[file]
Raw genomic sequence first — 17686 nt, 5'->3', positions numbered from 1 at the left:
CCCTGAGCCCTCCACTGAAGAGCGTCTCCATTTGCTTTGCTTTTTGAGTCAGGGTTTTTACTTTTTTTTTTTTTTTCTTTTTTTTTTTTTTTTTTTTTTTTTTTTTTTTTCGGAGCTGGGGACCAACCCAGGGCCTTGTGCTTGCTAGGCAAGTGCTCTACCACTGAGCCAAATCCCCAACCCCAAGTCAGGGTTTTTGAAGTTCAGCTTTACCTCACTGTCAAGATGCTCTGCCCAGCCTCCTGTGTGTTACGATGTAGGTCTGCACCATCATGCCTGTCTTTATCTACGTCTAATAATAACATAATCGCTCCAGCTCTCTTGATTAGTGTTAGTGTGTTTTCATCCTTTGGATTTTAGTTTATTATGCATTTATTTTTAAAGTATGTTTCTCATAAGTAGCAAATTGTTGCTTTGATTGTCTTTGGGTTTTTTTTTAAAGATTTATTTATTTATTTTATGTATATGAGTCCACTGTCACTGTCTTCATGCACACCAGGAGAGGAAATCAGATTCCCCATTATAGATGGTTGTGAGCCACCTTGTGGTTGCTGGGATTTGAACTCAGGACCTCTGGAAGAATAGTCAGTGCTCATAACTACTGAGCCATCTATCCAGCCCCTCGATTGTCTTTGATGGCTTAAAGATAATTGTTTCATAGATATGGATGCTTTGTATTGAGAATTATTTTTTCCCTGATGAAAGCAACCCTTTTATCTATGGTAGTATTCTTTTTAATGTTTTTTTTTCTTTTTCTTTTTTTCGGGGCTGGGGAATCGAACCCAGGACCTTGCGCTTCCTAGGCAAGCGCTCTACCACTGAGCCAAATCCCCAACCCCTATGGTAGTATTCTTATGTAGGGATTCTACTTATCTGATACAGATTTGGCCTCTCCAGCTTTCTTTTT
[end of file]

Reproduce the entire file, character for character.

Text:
Raw genomic sequence first — 17686 nt, 5'->3', positions numbered from 1 at the left:
CCCTGAGCCCTCCACTGAAGAGCGTCTCCATTTGCTTTGCTTTTTGAGTCAGGGTTTTTACTTTTTTTTTTTTTTTCTTTTTTTTTTTTTTTTTTTTTTTTTTTTTTTTTCGGAGCTGGGGACCAACCCAGGGCCTTGTGCTTGCTAGGCAAGTGCTCTACCACTGAGCCAAATCCCCAACCCCAAGTCAGGGTTTTTGAAGTTCAGCTTTACCTCACTGTCAAGATGCTCTGCCCAGCCTCCTGTGTGTTACGATGTAGGTCTGCACCATCATGCCTGTCTTTATCTACGTCTAATAATAACATAATCGCTCCAGCTCTCTTGATTAGTGTTAGTGTGTTTTCATCCTTTGGATTTTAGTTTATTATGCATTTATTTTTAAAGTATGTTTCTCATAAGTAGCAAATTGTTGCTTTGATTGTCTTTGGGTTTTTTTTTAAAGATTTATTTATTTATTTTATGTATATGAGTCCACTGTCACTGTCTTCATGCACACCAGGAGAGGAAATCAGATTCCCCATTATAGATGGTTGTGAGCCACCTTGTGGTTGCTGGGATTTGAACTCAGGACCTCTGGAAGAATAGTCAGTGCTCATAACTACTGAGCCATCTATCCAGCCCCTCGATTGTCTTTGATGGCTTAAAGATAATTGTTTCATAGATATGGATGCTTTGTATTGAGAATTATTTTTTCCCTGATGAAAGCAACCCTTTTATCTATGGTAGTATTCTTTTTAATGTTTTTTTTTCTTTTTCTTTTTTTCGGGGCTGGGGAATCGAACCCAGGACCTTGCGCTTCCTAGGCAAGCGCTCTACCACTGAGCCAAATCCCCAACCCCTATGGTAGTATTCTTATGTAGGGATTCTACTTATCTGATACAGATTTGGCCTCTCCAGCTTTCTTTTT